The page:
Toronto film critic Sarah-Tai Black said she’s happy to see those changes but finds both the motivation and timeliness of them suspect.
While she said she wants to believe that the diversity of this year’s Oscar nominees is genuine, her “knee-jerk instinct” is to believe it was instead motivated by the voters’ desire to appear progressive in order to serve the academy’s “ego or their image.”
That in itself could alter the movies that make their way to audiences. There’s an additional risk that as the Oscars’ popularity continues to wane, their diverse selection of films could be blamed — despite that decline beginning years before nominees became more diverse, she said.
“Essentially the issue for any failing institution, is … was it before or after they decided that they could do better?” Black said.
“Hopefully all of us would know that [idea] is patently untrue and, you know, just things coming to their natural end.”
Losing a ‘communal focal point’
Awards shows could do a better job of connecting with audiences, Black said, by reimagining themselves as a source of entertainment instead of a body that judges it. Audiences already watch these shows mostly for musical performances and to see the hosts, while “knowing in the back of their minds that these awards kind of mean nothing.”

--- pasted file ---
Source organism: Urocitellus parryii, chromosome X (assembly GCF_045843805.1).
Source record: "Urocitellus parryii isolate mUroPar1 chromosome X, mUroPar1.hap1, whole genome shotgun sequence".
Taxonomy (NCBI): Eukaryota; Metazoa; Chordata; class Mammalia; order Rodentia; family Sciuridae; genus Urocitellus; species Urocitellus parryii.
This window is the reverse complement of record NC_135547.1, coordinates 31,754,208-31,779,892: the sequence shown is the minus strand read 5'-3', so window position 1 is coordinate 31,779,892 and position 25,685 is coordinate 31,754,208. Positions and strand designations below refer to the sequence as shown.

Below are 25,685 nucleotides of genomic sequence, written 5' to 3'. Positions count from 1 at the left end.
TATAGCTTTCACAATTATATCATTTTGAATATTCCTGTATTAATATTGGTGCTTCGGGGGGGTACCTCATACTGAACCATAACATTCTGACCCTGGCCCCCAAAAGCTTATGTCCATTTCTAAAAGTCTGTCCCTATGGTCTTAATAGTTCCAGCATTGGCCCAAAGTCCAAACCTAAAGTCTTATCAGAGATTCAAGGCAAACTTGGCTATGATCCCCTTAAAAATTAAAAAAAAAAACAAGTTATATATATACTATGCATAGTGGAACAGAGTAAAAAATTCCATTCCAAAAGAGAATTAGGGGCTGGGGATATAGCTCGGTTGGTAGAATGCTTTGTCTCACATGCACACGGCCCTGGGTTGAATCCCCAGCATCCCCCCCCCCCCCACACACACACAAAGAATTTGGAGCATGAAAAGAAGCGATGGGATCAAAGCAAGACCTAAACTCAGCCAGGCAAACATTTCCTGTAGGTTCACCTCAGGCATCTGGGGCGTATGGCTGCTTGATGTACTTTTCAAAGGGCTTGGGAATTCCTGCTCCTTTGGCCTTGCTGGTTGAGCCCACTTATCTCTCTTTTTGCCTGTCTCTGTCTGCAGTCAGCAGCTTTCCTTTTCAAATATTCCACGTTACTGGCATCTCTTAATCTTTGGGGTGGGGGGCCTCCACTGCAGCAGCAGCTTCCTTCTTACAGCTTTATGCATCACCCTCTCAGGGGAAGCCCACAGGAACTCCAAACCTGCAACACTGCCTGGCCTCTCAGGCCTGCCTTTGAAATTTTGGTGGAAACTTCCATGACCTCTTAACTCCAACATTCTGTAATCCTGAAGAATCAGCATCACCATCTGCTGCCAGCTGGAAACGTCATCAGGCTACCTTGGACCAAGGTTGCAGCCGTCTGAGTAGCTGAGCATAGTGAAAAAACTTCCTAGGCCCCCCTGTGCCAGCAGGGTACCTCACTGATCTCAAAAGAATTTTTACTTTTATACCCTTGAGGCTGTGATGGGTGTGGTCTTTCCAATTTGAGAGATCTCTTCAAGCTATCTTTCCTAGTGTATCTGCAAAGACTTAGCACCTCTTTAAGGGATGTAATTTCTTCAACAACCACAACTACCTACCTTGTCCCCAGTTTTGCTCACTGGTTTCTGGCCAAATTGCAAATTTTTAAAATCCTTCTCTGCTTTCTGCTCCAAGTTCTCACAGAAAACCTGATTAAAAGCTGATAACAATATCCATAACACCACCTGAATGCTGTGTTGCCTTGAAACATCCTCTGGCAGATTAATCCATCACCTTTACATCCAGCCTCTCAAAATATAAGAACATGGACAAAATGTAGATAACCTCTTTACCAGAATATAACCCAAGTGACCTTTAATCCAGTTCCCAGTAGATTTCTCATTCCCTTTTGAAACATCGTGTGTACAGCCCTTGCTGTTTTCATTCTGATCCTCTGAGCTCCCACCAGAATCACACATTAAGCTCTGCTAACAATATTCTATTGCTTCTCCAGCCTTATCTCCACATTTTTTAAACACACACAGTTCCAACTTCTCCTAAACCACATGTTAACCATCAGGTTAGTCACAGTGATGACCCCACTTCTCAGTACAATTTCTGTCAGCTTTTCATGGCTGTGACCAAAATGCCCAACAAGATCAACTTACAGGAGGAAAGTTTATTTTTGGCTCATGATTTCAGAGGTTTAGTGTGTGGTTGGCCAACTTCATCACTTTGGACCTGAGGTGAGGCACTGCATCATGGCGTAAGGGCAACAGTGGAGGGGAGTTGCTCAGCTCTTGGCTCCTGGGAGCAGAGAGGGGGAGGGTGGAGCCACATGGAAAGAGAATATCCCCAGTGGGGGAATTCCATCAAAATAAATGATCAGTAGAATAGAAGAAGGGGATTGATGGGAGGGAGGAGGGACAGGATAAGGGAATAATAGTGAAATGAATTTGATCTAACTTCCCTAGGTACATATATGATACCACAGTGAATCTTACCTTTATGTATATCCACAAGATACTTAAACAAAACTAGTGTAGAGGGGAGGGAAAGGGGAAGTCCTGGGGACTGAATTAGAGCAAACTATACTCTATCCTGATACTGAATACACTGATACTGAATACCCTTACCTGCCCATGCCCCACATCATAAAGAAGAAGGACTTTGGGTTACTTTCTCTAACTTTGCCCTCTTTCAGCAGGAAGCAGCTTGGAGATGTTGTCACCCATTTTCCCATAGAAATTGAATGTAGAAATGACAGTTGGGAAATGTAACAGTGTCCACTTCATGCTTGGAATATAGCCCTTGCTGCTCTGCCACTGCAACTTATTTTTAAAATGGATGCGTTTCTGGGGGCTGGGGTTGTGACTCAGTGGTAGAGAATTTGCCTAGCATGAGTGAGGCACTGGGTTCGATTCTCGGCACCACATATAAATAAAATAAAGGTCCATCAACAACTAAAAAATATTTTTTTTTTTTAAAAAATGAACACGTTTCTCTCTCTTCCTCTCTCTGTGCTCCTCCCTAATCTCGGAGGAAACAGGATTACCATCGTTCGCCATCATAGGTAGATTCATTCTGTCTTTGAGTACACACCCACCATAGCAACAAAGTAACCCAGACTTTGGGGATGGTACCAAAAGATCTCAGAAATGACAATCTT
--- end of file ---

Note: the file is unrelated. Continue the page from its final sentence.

Sarah Bay-Cheng, dean of York University’s School of the Arts, Media, Performance and Design in Toronto, views the problem in a similar way. While COVID-19’s slate of virtual awards shows have less of an allure to audiences, the decentralization of media criticism has been going on for years, she said,
“I don’t know that a few central bodies have the same kind of weight in terms of … what is the most interesting show to see, what are the movies that really matter?” she said.
For that reason, awards shows are commanding less attention — no one feels the need to tune into an hours-long broadcast when they already know which movie they’d like to watch.
But losing these shows, Bay-Cheng said, means we lose a “communal focal point,” a way to enjoy and critique media — and its interpretation — as a larger group.
“And I do worry that we’re losing a sense of shared culture and shared narrative,” she said. “But I’m not totally convinced the Oscars are necessarily the place where that can happen.”
And while a slate of experts telling the public what to watch could be seen as irrelevant today, she said, having a way to come together isn’t.